“Get the Picture,” a phenomenal exhibition of 6 children’s book illustrators featuring Raul Colon, has quite the demanding audience – and few have even finished with kindergarten.
We love this glowing review from the Philadelphia Inquirer, which does a terrific job at applauding the exhibition itself while simultaneously celebrating the art of children’s books in a larger context:
“Children’s picture books are a sort of gateway drug not just to art, but also to literacy, even if the book contains only a few words. They engage their readers and help them deal with anger and fear and other challenges of their everyday lives, but most essentially, they suggest new possibilities, and impossibilities. They help children imagine who they are and what they might become.”
How beautiful and how true.
Take a look here to see our original post about the show, and if you are in the area, do yourself a favor – check it out! It is surely a visual feast for children and adults alike.
It seems our blogmistress became so excited while making yesterday’s Creative Quarterly 45 announcement that she’d forgotten to include Sylvie Daingeault’s beautiful suite of imagery. Apologies, Sylvie!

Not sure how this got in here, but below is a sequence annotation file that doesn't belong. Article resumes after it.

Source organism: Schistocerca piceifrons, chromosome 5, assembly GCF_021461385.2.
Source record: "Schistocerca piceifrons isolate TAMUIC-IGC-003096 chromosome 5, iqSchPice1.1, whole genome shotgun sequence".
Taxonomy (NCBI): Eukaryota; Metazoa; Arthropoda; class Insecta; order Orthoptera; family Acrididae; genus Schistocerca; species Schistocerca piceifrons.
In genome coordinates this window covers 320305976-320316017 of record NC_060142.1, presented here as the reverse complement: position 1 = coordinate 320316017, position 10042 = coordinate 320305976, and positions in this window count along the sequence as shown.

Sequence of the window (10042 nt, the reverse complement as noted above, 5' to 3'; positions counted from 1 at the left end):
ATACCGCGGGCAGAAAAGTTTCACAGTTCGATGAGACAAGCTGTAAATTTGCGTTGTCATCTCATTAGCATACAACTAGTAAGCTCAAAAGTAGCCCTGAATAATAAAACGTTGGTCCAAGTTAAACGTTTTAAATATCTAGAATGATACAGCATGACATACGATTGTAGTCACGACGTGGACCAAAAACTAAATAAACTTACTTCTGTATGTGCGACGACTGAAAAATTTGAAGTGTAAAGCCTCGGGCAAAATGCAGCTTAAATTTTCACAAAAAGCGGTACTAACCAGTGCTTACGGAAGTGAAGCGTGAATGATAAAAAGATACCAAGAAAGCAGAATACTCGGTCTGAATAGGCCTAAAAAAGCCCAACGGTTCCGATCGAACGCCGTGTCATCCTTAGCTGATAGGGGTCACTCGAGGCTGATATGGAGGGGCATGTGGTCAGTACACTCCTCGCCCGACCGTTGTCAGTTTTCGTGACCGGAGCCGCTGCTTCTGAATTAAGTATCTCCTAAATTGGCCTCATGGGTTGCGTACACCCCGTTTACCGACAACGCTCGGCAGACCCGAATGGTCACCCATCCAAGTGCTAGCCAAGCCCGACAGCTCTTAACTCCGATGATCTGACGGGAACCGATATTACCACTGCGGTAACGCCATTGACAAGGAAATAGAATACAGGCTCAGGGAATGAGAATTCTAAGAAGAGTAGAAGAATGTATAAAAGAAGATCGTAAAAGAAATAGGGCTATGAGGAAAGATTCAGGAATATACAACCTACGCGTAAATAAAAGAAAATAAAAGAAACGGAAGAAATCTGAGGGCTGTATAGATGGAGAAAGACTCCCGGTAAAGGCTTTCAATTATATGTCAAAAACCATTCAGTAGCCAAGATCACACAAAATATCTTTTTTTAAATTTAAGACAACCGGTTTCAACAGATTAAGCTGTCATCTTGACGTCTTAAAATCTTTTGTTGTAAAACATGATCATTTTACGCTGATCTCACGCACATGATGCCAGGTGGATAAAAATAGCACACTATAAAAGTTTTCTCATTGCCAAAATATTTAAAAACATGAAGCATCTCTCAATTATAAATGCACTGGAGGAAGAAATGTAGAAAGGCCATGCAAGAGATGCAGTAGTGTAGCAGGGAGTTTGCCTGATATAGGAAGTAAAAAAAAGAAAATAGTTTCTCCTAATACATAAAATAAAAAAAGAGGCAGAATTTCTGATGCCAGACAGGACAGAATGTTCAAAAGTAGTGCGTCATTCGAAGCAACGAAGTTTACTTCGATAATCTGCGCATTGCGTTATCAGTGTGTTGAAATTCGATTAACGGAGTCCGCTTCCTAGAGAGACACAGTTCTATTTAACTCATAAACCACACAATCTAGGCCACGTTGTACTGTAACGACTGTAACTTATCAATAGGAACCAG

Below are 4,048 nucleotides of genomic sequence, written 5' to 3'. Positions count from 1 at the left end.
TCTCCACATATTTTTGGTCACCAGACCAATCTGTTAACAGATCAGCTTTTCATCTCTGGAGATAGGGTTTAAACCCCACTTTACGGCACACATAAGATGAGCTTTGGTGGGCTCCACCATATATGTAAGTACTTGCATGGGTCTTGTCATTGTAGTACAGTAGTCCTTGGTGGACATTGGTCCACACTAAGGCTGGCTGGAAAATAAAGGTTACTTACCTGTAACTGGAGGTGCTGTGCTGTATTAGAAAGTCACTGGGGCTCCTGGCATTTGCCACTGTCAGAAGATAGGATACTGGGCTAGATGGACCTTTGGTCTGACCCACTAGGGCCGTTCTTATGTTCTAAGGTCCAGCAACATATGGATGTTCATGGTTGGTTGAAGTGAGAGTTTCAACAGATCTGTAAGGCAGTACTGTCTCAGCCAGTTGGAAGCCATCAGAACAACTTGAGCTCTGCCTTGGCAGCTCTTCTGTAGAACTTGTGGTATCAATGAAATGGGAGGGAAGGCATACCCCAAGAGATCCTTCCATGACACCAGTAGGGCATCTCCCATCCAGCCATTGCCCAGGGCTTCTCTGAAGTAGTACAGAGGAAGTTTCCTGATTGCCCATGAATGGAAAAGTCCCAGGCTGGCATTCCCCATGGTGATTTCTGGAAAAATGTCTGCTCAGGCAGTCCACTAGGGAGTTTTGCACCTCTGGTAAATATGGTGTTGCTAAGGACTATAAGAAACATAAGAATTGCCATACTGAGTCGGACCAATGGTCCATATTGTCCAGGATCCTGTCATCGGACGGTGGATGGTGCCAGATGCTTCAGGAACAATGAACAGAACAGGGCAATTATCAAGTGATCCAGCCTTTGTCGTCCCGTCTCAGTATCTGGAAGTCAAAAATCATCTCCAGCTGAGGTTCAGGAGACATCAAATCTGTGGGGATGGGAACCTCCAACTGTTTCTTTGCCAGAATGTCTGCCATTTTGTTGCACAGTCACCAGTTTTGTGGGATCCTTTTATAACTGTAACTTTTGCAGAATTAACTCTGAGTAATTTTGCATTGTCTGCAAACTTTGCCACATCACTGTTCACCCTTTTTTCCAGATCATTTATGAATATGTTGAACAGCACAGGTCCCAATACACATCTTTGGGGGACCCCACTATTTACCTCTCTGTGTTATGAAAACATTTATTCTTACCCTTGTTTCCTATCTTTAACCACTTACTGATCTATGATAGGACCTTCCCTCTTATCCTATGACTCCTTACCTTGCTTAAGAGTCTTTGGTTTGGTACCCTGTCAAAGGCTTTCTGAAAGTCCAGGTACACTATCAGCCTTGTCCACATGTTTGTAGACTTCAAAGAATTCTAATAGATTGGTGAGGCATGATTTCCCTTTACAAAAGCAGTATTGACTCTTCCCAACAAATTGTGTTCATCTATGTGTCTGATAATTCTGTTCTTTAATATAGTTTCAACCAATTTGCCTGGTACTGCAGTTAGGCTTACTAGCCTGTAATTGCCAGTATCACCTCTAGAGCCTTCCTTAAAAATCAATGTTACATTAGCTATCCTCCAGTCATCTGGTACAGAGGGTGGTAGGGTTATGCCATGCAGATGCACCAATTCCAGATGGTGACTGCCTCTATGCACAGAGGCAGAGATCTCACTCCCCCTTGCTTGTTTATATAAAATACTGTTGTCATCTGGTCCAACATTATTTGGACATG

Images by Sylvie Daigneault:
This gorgeous series was selected as a ‘runner up’ in the Fine Art category. Congratulations, Sylvie!
The judges at Creative Quarterly are known for their discerning tastes, and so it is with great pride that we announce Anson Liaw and Josée Bisaillon’s inclusion in issue 45!
Anson Liaw’s personal piece “49 Tears Forever,” which was inspired by the tragic shooting at Orlando’s Pulse nightclub, had two color variations accepted as ‘runner ups’ in the professional illustration category:
For one reason or another, we see a number of beautifully executed projects go unpublished. Creative directions change as publishers’ needs change, and while we’d never hold it against them (it is the nature of the business), we can certainly share some of the great projects that don’t quite make it to the finish line.
This latest piece by Jonathan Bartlett was created for “Summer Before the War,” Helen Simonson’s much anticipated follow-up to the best selling “Major Pettigew’s Last Stand”. While it’s always unfortunate to see a project killed, nothing can detract from the fact that this lovely piece was still created.